Thereafter, the defendant appealed to the Appellate Court, claiming that the trial court improperly modified her alimony award and denied her motion for contempt. Id., 807. The Appellate Court concluded that the trial court improperly modified the unallocated alimony and child support award without considering what portion of the original award constituted child support and what portion constituted alimony, improperly failed to consider the child support guidelines when fashioning the new award, and ‘‘focused on the fact of the defendant's cohabitation in modifying the alimony portion of the unallocated award.'' Id., 818. The Appellate Court further concluded that the trial court improperly denied the defendant's motion for contempt because the trial court had incorrectly concluded that § 46b-224 suspends child support payments ‘‘by operation of law . . . .'' (Internal quotation marks omitted.) Id., 820. Accordingly, the Appellate Court reversed the judgment of the trial court and remanded the matter for a new hearing on the plaintiff's motion for modification and for reconsideration of the defendant's motion for contempt.

         Thereafter, we granted the plaintiff's petition for certification to appeal, limited to three issues. ‘‘Did the Appellate Court properly conclude that: [1] The trial court improperly modified the unallocated alimony and child support order without first making specific findings under the child support guidelines, when the award was modified to an alimony award because the obligor became the primary custodial parent and the recipient no longer receives child support? [2] The trial court improperly considered the financial impact of the defendant's cohabitation in fashioning a modified alimony award, despite the fact that a substantial change in circumstances was established on a different basis? [3] The trial court improperly relied on . . . § 46b-224 in concluding that the plaintiff had not acted wilfully in unilaterally reducing the unallocated alimony and support payments to the defendant after he became the primary custodial parent?'' Gabriel v. Gabriel, 319 Conn. 948, 125 A.3d 527 (2015). Additional facts will be set forth as necessary.

         I

         The plaintiff first claims that the Appellate Court incorrectly reversed the judgment of the trial court denying the defendant's motion for contempt because, at the time the plaintiff unilaterally reduced the unallocated alimony and support payment, there was no clear order of the trial court regarding his support obligation. The defendant responds that the Appellate Court properly reversed the judgment of the trial court denying the motion for contempt filed against the plaintiff. Specifically, the defendant asserts that the trial court should have found the plaintiff in contempt for unilaterally reducing the unallocated alimony and support payments to the defendant after he became the primary custodial parent because the court had not modified its previous order requiring the plaintiff to pay unallocated alimony and child support. We agree with the plaintiff and, accordingly, reverse the judgment of the Appellate Court with respect to the contempt order.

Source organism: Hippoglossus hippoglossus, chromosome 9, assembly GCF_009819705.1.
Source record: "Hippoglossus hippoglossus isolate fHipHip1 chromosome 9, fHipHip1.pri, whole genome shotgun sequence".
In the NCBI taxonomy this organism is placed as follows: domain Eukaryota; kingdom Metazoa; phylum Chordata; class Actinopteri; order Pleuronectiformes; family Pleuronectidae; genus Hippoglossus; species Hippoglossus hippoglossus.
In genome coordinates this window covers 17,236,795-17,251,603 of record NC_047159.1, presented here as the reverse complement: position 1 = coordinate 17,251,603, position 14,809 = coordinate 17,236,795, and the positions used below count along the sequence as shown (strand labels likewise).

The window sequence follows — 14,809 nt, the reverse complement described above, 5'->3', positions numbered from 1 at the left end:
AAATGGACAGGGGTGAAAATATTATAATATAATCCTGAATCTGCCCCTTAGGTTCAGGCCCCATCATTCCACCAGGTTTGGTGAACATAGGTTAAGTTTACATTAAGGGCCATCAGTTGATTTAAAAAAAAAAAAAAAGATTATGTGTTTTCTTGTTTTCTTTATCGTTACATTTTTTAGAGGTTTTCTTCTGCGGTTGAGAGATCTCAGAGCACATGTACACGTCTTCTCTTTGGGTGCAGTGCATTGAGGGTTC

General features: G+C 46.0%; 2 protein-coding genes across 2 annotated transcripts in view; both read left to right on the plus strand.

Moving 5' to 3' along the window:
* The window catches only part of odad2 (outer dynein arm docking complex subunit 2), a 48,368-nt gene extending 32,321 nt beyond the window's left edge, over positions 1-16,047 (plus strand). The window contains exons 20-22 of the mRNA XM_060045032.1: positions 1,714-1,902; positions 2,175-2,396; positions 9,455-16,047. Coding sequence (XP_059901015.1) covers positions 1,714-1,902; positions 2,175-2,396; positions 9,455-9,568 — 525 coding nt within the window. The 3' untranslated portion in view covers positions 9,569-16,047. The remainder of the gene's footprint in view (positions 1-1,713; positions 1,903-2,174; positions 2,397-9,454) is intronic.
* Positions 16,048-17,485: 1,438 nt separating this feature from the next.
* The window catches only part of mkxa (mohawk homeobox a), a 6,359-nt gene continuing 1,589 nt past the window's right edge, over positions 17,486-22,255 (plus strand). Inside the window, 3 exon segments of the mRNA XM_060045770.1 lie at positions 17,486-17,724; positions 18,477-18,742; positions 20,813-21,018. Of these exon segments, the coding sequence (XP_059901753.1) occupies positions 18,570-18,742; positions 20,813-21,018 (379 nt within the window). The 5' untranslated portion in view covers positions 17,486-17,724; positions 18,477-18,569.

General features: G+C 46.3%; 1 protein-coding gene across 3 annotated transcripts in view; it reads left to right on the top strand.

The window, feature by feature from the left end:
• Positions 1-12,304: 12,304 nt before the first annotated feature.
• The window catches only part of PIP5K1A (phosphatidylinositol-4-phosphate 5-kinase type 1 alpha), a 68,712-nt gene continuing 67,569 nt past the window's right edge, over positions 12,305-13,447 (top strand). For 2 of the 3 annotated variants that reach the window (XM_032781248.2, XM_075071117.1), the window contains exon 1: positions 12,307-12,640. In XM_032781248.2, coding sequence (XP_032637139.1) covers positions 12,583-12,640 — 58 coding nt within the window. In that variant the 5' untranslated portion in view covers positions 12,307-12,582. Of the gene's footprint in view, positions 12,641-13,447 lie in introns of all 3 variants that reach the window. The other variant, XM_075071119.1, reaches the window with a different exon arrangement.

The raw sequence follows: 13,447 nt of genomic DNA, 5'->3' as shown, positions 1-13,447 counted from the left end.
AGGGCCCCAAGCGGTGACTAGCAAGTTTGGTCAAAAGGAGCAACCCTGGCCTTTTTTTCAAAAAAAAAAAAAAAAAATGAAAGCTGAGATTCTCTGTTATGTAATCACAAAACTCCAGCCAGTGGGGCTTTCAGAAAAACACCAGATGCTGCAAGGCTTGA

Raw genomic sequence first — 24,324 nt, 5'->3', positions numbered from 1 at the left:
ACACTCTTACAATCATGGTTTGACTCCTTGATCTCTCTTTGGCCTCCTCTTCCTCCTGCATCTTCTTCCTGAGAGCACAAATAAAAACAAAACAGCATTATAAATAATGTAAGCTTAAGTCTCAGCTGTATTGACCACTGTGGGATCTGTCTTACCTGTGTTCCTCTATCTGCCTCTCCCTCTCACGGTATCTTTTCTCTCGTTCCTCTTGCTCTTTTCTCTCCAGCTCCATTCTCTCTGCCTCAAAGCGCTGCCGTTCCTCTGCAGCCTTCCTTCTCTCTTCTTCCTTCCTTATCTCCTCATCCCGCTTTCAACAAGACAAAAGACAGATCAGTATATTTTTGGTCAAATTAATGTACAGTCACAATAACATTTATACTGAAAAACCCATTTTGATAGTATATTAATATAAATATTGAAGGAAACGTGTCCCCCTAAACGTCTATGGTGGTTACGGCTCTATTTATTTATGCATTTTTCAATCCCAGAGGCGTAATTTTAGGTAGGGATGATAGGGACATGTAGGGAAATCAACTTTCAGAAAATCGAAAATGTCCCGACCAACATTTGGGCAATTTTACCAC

We begin with general principles and the applicable standards of review. ‘‘Contempt is a disobedience to the rules and orders of a court which has power to punish for such an offense. . . . A contempt judgment cannot stand when, inter alia, the order a contemnor is held to have violated is vague and indefinite, or when the contemnor, through no fault of his own, was unable to obey the court's order. . . .

         ‘‘Consistent with the foregoing, when we review such a judgment, we first consider the threshold question of whether the underlying order constituted a court order that was sufficiently clear and unambiguous so as to support a judgment of contempt. See Blaydes v. Blaydes, 187 Conn. 464, 467, 446 A.2d 825 (1982) (civil contempt may be founded only upon clear and unambiguous court order); Dowd v. Dowd, 96 Conn.App. 75, 79, 899 A.2d 76 (first inquiry on review of judgment of contempt for failure to abide by separation agreement was whether agreement was clear and unambiguous), cert. denied, 280 Conn. 907, 907 A.2d 89 (2006). This is a legal inquiry subject to de novo review. . . .''

         ‘‘Second, if we conclude that the underlying court order was sufficiently clear and unambiguous, we must then determine whether the trial court abused its discretion in issuing, or refusing to issue, a judgment of contempt, which includes a review of the trial court's determination of whether the violation was wilful or excused by a good faith dispute or misunderstanding. See Ramin v.Ramin, 281 Conn. 324, 336, 915 A.2d 790 (2007); Eldridge v.Eldridge, 244 Conn. 523, 526-27, 529, 710 A.2d 757 (1998); see also McGuire v.McGuire, 102 Conn.App. 79, 82, 924 A.2d 886 (2007) ([a] finding of contempt is a question of fact, and our standard of review is to determine whether the court abused its discretion in failing to find that the actions or inactions of the ...